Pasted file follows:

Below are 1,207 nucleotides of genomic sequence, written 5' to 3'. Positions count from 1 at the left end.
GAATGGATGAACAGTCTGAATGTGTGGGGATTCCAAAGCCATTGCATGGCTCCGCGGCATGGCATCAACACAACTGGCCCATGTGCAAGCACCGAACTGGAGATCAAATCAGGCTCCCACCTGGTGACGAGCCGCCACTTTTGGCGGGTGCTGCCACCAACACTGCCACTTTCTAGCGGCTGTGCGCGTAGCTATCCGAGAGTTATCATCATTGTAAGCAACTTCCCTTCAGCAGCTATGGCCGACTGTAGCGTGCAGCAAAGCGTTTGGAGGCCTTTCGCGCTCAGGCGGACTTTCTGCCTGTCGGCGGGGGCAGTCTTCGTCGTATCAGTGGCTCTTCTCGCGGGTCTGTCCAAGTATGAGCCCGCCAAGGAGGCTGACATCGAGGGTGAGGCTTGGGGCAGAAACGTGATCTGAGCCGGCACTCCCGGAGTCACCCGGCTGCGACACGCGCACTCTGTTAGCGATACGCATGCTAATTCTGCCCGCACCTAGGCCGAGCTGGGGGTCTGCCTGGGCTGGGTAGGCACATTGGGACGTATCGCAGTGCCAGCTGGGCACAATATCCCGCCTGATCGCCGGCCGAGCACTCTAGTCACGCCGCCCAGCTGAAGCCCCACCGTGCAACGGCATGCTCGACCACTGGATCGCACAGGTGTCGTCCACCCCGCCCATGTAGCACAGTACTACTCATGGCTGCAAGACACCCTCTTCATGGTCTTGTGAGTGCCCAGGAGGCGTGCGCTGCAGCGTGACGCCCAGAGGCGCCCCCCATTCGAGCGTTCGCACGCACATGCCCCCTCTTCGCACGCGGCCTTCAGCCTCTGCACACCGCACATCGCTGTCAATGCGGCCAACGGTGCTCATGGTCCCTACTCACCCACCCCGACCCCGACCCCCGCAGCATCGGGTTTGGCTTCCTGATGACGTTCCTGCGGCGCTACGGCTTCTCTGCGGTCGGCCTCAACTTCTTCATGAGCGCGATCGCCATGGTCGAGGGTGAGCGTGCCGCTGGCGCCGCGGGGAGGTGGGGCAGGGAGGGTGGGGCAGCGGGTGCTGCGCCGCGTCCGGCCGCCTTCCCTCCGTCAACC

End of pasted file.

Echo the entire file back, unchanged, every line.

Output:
Below are 1,207 nucleotides of genomic sequence, written 5' to 3'. Positions count from 1 at the left end.
GAATGGATGAACAGTCTGAATGTGTGGGGATTCCAAAGCCATTGCATGGCTCCGCGGCATGGCATCAACACAACTGGCCCATGTGCAAGCACCGAACTGGAGATCAAATCAGGCTCCCACCTGGTGACGAGCCGCCACTTTTGGCGGGTGCTGCCACCAACACTGCCACTTTCTAGCGGCTGTGCGCGTAGCTATCCGAGAGTTATCATCATTGTAAGCAACTTCCCTTCAGCAGCTATGGCCGACTGTAGCGTGCAGCAAAGCGTTTGGAGGCCTTTCGCGCTCAGGCGGACTTTCTGCCTGTCGGCGGGGGCAGTCTTCGTCGTATCAGTGGCTCTTCTCGCGGGTCTGTCCAAGTATGAGCCCGCCAAGGAGGCTGACATCGAGGGTGAGGCTTGGGGCAGAAACGTGATCTGAGCCGGCACTCCCGGAGTCACCCGGCTGCGACACGCGCACTCTGTTAGCGATACGCATGCTAATTCTGCCCGCACCTAGGCCGAGCTGGGGGTCTGCCTGGGCTGGGTAGGCACATTGGGACGTATCGCAGTGCCAGCTGGGCACAATATCCCGCCTGATCGCCGGCCGAGCACTCTAGTCACGCCGCCCAGCTGAAGCCCCACCGTGCAACGGCATGCTCGACCACTGGATCGCACAGGTGTCGTCCACCCCGCCCATGTAGCACAGTACTACTCATGGCTGCAAGACACCCTCTTCATGGTCTTGTGAGTGCCCAGGAGGCGTGCGCTGCAGCGTGACGCCCAGAGGCGCCCCCCATTCGAGCGTTCGCACGCACATGCCCCCTCTTCGCACGCGGCCTTCAGCCTCTGCACACCGCACATCGCTGTCAATGCGGCCAACGGTGCTCATGGTCCCTACTCACCCACCCCGACCCCGACCCCCGCAGCATCGGGTTTGGCTTCCTGATGACGTTCCTGCGGCGCTACGGCTTCTCTGCGGTCGGCCTCAACTTCTTCATGAGCGCGATCGCCATGGTCGAGGGTGAGCGTGCCGCTGGCGCCGCGGGGAGGTGGGGCAGGGAGGGTGGGGCAGCGGGTGCTGCGCCGCGTCCGGCCGCCTTCCCTCCGTCAACC